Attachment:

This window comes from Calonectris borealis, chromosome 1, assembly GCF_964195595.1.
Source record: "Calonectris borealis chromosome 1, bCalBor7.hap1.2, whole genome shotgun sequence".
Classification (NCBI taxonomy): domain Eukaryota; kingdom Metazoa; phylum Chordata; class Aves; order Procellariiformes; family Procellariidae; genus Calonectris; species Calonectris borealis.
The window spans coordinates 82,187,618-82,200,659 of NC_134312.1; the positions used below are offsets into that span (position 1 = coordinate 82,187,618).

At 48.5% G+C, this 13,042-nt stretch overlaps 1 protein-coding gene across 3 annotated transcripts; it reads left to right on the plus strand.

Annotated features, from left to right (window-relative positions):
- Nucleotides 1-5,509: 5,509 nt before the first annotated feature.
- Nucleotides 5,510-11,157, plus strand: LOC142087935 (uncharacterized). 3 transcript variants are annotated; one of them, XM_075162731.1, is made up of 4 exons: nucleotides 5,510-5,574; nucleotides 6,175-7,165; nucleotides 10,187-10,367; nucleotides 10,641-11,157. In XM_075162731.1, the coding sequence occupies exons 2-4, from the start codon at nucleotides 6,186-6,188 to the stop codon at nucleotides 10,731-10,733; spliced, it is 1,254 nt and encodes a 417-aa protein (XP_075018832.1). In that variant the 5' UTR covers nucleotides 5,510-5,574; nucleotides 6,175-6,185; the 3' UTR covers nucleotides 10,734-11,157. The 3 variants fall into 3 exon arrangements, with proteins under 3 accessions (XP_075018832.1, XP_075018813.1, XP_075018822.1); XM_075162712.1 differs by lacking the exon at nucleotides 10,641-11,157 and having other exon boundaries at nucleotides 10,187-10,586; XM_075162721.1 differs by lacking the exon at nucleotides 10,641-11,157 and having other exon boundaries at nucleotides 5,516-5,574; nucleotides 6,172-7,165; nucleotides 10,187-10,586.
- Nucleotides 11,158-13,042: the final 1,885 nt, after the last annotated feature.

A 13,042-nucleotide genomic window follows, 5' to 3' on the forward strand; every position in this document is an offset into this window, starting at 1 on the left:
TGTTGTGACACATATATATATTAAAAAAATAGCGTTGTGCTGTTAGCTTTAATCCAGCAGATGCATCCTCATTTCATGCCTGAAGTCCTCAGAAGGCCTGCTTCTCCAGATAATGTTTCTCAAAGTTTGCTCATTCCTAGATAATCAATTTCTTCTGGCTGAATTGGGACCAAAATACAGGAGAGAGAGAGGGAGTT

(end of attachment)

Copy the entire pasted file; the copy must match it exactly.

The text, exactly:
This window comes from Calonectris borealis, chromosome 1, assembly GCF_964195595.1.
Source record: "Calonectris borealis chromosome 1, bCalBor7.hap1.2, whole genome shotgun sequence".
Classification (NCBI taxonomy): domain Eukaryota; kingdom Metazoa; phylum Chordata; class Aves; order Procellariiformes; family Procellariidae; genus Calonectris; species Calonectris borealis.
The window spans coordinates 82,187,618-82,200,659 of NC_134312.1; the positions used below are offsets into that span (position 1 = coordinate 82,187,618).

At 48.5% G+C, this 13,042-nt stretch overlaps 1 protein-coding gene across 3 annotated transcripts; it reads left to right on the plus strand.

Annotated features, from left to right (window-relative positions):
- Nucleotides 1-5,509: 5,509 nt before the first annotated feature.
- Nucleotides 5,510-11,157, plus strand: LOC142087935 (uncharacterized). 3 transcript variants are annotated; one of them, XM_075162731.1, is made up of 4 exons: nucleotides 5,510-5,574; nucleotides 6,175-7,165; nucleotides 10,187-10,367; nucleotides 10,641-11,157. In XM_075162731.1, the coding sequence occupies exons 2-4, from the start codon at nucleotides 6,186-6,188 to the stop codon at nucleotides 10,731-10,733; spliced, it is 1,254 nt and encodes a 417-aa protein (XP_075018832.1). In that variant the 5' UTR covers nucleotides 5,510-5,574; nucleotides 6,175-6,185; the 3' UTR covers nucleotides 10,734-11,157. The 3 variants fall into 3 exon arrangements, with proteins under 3 accessions (XP_075018832.1, XP_075018813.1, XP_075018822.1); XM_075162712.1 differs by lacking the exon at nucleotides 10,641-11,157 and having other exon boundaries at nucleotides 10,187-10,586; XM_075162721.1 differs by lacking the exon at nucleotides 10,641-11,157 and having other exon boundaries at nucleotides 5,516-5,574; nucleotides 6,172-7,165; nucleotides 10,187-10,586.
- Nucleotides 11,158-13,042: the final 1,885 nt, after the last annotated feature.

A 13,042-nucleotide genomic window follows, 5' to 3' on the forward strand; every position in this document is an offset into this window, starting at 1 on the left:
TGTTGTGACACATATATATATTAAAAAAATAGCGTTGTGCTGTTAGCTTTAATCCAGCAGATGCATCCTCATTTCATGCCTGAAGTCCTCAGAAGGCCTGCTTCTCCAGATAATGTTTCTCAAAGTTTGCTCATTCCTAGATAATCAATTTCTTCTGGCTGAATTGGGACCAAAATACAGGAGAGAGAGAGGGAGTT